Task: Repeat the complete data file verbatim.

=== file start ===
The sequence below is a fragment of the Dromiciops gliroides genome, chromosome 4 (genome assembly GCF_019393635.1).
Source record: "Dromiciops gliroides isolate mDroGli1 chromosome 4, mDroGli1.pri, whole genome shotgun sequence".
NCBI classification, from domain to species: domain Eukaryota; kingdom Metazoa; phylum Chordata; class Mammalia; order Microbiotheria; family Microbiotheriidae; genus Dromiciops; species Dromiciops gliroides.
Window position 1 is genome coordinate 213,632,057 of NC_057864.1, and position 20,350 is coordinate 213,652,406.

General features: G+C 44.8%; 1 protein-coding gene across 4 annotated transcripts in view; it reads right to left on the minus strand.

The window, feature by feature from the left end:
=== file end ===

The sequence below is a fragment of the Dromiciops gliroides genome, chromosome 4 (genome assembly GCF_019393635.1).
Source record: "Dromiciops gliroides isolate mDroGli1 chromosome 4, mDroGli1.pri, whole genome shotgun sequence".
NCBI classification, from domain to species: domain Eukaryota; kingdom Metazoa; phylum Chordata; class Mammalia; order Microbiotheria; family Microbiotheriidae; genus Dromiciops; species Dromiciops gliroides.
Window position 1 is genome coordinate 213,632,057 of NC_057864.1, and position 20,350 is coordinate 213,652,406.

General features: G+C 44.8%; 1 protein-coding gene across 4 annotated transcripts in view; it reads right to left on the minus strand.

The window, feature by feature from the left end: